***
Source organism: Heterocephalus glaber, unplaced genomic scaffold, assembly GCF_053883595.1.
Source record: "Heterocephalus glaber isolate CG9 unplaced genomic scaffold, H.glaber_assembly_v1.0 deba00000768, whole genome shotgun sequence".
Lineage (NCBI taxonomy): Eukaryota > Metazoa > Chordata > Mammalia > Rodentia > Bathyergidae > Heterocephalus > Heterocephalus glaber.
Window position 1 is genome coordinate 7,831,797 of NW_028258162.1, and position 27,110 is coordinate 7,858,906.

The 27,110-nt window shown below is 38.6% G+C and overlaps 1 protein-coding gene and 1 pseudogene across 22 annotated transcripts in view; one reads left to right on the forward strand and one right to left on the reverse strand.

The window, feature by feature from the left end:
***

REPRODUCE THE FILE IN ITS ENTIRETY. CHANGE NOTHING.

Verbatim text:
Source organism: Heterocephalus glaber, unplaced genomic scaffold, assembly GCF_053883595.1.
Source record: "Heterocephalus glaber isolate CG9 unplaced genomic scaffold, H.glaber_assembly_v1.0 deba00000768, whole genome shotgun sequence".
Lineage (NCBI taxonomy): Eukaryota > Metazoa > Chordata > Mammalia > Rodentia > Bathyergidae > Heterocephalus > Heterocephalus glaber.
Window position 1 is genome coordinate 7,831,797 of NW_028258162.1, and position 27,110 is coordinate 7,858,906.

The 27,110-nt window shown below is 38.6% G+C and overlaps 1 protein-coding gene and 1 pseudogene across 22 annotated transcripts in view; one reads left to right on the forward strand and one right to left on the reverse strand.

The window, feature by feature from the left end: